Barcarolle Opus 65 No.6 Charles-Valentin Alkan Download 'Barcarolle Opus 65 No.6' on iTunes
14 November 2014, 12:03
Comet 67P, currently the home of the European space probe Philae, is singing, according to scientists - and it really sounds like Ligeti.
Comet 67P/Churyumov-Gerasimenko, to give it its full name, is a rubber duck-shaped celestial body more than four billion years old. Earlier this week, a European Space Agency probe called Philae ended its aeons of isolation by making a historic, if slightly awkward, landing. The probe initially bounced 1km into space before coming to rest on two of its three legs. So not at all like this:
The mission has already contributed greatly to our understanding of comets – and one discovery is of great interest to music lovers: scientists have revealed that the comet has been singing for four billion years. John Cage's 640-year-long Organ²/ASLSP doesn't come close.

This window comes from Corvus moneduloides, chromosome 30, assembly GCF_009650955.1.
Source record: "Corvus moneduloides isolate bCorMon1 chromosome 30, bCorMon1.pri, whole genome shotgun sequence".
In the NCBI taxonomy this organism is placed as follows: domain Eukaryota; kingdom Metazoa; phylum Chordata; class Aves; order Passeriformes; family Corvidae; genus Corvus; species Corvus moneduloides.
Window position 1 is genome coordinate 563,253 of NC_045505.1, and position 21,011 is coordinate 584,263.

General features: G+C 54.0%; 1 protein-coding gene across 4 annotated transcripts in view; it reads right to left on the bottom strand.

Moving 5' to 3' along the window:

So, how does a comet vocalise? Oscillations in the magnetic field of Comet 67P are creating a sound at a wavelength of around 40-50 millihertz, far below the range of human hearing. ESA scientists have increased the frequency by a factor of 10,000 in order to hear the song.
Karl-Heinz Glaßmeier, head of Space Physics and Space Sensorics at the Technische Universität Braunschweig, Germany, says they are still trying to work out what is happening, but adds: "This is exciting because it is completely new to us."
That’s interesting, because after playing it in Classic FM towers, it didn't sound particularly new to us. Have a listen to the comet below – and then listen to Continuum for Harpsichord by 20th-century Hungarian composer Gyorgy Ligeti. In fact, why not go ahead and play both at the same time?
Meanwhile, Philae, one leg in the air, is putting its lasers to good use, and having a disco up on Comet 67P.